Duchenne Muscular Dystrophy


  • Most common genetic disorder (1:3000 births worldwide)
    • X-linked recessive
  • Target both cardiac and skeletal muscle
  • Born with seemingly normal anatomy and strength but begin to exhibit symptoms by age 3
  • Patient are wheelchair bound by their early teens
  • Death usually occurs in the 4th decade of life
  • Caused by deleterious mutations in the protein dystrophin (encoded by gene DMD)

Clinical Symptoms

  • Difficulty rising from floor
  • Bilateral gastrocnemius hypertrophy
  • Generalized muscle pain and weakness
  • Altered or slowed gait

Clinical Management

  • Provide symptomatic support
  • Early treatment: Oral corticosteroids
    • Lengthen the age at which ambulation is lost by about two years
  • Orthopedic bracing of joints and limbs to prevent stricture and scoliosis
  • Watch for decline in the muscles of respiration (major contributor to morbidity and mortality)
    • First signs of respiratory decline observed during sleep (monitor for nocturnal hypoxia)
      • Once noctural hypoxia is present, provide ventilatory support at night
      • Decreased respiratory muscle function leads to increased pulmonary infections as well (unable to cough productively and clear the airway)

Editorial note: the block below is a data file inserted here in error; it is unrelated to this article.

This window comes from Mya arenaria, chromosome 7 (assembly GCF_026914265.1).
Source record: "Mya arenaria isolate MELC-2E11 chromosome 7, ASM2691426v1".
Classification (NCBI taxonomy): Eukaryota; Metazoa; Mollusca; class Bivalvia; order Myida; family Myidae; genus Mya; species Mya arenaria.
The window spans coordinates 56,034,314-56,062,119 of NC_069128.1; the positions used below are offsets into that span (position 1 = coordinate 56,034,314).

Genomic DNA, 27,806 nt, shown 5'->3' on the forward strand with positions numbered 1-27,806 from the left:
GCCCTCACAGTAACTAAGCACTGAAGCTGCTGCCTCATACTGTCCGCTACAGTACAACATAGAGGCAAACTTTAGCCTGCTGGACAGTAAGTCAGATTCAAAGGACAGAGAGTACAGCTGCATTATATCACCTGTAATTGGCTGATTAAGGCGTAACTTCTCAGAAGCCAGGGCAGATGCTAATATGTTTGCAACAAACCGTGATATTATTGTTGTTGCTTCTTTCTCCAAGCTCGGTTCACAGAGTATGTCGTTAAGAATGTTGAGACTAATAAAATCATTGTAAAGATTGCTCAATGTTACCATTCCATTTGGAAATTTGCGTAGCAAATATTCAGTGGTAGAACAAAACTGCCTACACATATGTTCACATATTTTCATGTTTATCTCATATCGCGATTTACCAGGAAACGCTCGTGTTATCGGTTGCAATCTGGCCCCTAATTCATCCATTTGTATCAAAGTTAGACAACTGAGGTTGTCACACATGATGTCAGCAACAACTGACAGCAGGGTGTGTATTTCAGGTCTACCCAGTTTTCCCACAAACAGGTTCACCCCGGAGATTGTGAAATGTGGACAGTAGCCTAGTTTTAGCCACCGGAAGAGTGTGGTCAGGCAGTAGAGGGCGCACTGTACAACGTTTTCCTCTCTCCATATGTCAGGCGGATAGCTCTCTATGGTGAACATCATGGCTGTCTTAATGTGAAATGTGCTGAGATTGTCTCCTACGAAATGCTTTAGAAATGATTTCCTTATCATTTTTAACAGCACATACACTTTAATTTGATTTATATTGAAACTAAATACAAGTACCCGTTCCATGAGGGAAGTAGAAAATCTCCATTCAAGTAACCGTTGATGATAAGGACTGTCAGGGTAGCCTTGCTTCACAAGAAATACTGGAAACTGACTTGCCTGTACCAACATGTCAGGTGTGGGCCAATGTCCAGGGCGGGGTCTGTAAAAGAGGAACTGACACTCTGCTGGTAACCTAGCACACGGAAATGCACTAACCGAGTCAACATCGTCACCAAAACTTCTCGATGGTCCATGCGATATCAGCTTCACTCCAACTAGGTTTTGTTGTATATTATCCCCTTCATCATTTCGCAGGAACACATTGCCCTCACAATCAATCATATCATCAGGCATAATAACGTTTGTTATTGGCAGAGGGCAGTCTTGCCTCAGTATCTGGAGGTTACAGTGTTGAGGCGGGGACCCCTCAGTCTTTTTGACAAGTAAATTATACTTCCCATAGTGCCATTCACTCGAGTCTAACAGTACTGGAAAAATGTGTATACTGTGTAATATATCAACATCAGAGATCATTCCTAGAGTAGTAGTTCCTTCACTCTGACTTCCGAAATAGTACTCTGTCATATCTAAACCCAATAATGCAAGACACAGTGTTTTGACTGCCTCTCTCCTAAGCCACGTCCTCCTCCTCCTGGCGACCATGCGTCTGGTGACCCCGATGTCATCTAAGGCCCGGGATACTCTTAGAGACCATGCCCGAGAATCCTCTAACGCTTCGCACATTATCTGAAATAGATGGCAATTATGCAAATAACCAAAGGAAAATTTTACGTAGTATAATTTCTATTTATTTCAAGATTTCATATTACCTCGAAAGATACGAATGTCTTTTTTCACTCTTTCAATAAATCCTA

• Perform pulmonary function tests
  • Track cardiac function with echocardiography and MRI
    • Cardiomyopathy begins in the teenage years
    • Reduce afterload and contractile strength (beta-blockers, fluid and electrolyte balance)


Birnkrant, D. J., et al. (2010). "The respiratory management of patients with duchenne muscular dystrophy: a DMD care considerations working group specialty article." Pediatr Pulmonol 45(8): 739-748.

De Luca, A. (2012). "Pre-clinical drug tests in the mdx mouse as a model of dystrophinopathies: an overview." Acta Myol 31(1): 40-47. 

Flanigan, K. M., et al. (2013). "LTBP4 genotype predicts age of ambulatory loss in Duchenne muscular dystrophy." Ann Neurol 73(4): 481-488.

Gardner, B. B., et al. (2015). "Cardiac function in muscular dystrophy associates with abdominal muscle pathology." J Neuromuscul Dis 2(1): 39-49.

Hack, A. A., et al. (1998). "γ-Sarcoglycan deficiency leads to muscle membrane defects and apoptosis independent of dystrophin." The Journal of cell biology 142(5): 1279-1287.

Heydemann, A. and E. McNally (2009). "NO more muscle fatigue." J Clin Invest 119(3): 448-450. 

Nelson, S. F. and R. C. Griggs (2011). "Predicting the severity of Duchenne muscular dystrophy Implications for treatment." Neurology 76(3): 208-209. 

Pearson, C. M. (1962). "Histopathological features of muscle in the preclinical stages of muscular dystrophy." Brain 85: 109-120.